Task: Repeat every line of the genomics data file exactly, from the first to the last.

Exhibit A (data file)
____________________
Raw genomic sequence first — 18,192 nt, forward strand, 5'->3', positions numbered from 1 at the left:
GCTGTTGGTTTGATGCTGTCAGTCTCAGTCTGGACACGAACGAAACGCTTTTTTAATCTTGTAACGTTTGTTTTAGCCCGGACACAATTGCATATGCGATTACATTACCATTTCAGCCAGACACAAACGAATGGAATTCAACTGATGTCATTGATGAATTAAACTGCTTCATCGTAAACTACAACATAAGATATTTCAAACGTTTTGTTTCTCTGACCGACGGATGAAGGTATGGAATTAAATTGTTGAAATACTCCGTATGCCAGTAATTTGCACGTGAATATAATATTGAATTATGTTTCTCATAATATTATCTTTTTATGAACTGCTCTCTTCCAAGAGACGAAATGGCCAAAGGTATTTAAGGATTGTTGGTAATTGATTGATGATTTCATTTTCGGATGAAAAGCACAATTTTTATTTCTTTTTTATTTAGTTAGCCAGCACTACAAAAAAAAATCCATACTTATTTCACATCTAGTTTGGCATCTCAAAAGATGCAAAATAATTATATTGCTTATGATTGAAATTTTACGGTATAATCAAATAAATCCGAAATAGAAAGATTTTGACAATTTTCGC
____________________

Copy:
Raw genomic sequence first — 18,192 nt, forward strand, 5'->3', positions numbered from 1 at the left:
GCTGTTGGTTTGATGCTGTCAGTCTCAGTCTGGACACGAACGAAACGCTTTTTTAATCTTGTAACGTTTGTTTTAGCCCGGACACAATTGCATATGCGATTACATTACCATTTCAGCCAGACACAAACGAATGGAATTCAACTGATGTCATTGATGAATTAAACTGCTTCATCGTAAACTACAACATAAGATATTTCAAACGTTTTGTTTCTCTGACCGACGGATGAAGGTATGGAATTAAATTGTTGAAATACTCCGTATGCCAGTAATTTGCACGTGAATATAATATTGAATTATGTTTCTCATAATATTATCTTTTTATGAACTGCTCTCTTCCAAGAGACGAAATGGCCAAAGGTATTTAAGGATTGTTGGTAATTGATTGATGATTTCATTTTCGGATGAAAAGCACAATTTTTATTTCTTTTTTATTTAGTTAGCCAGCACTACAAAAAAAAATCCATACTTATTTCACATCTAGTTTGGCATCTCAAAAGATGCAAAATAATTATATTGCTTATGATTGAAATTTTACGGTATAATCAAATAAATCCGAAATAGAAAGATTTTGACAATTTTCGC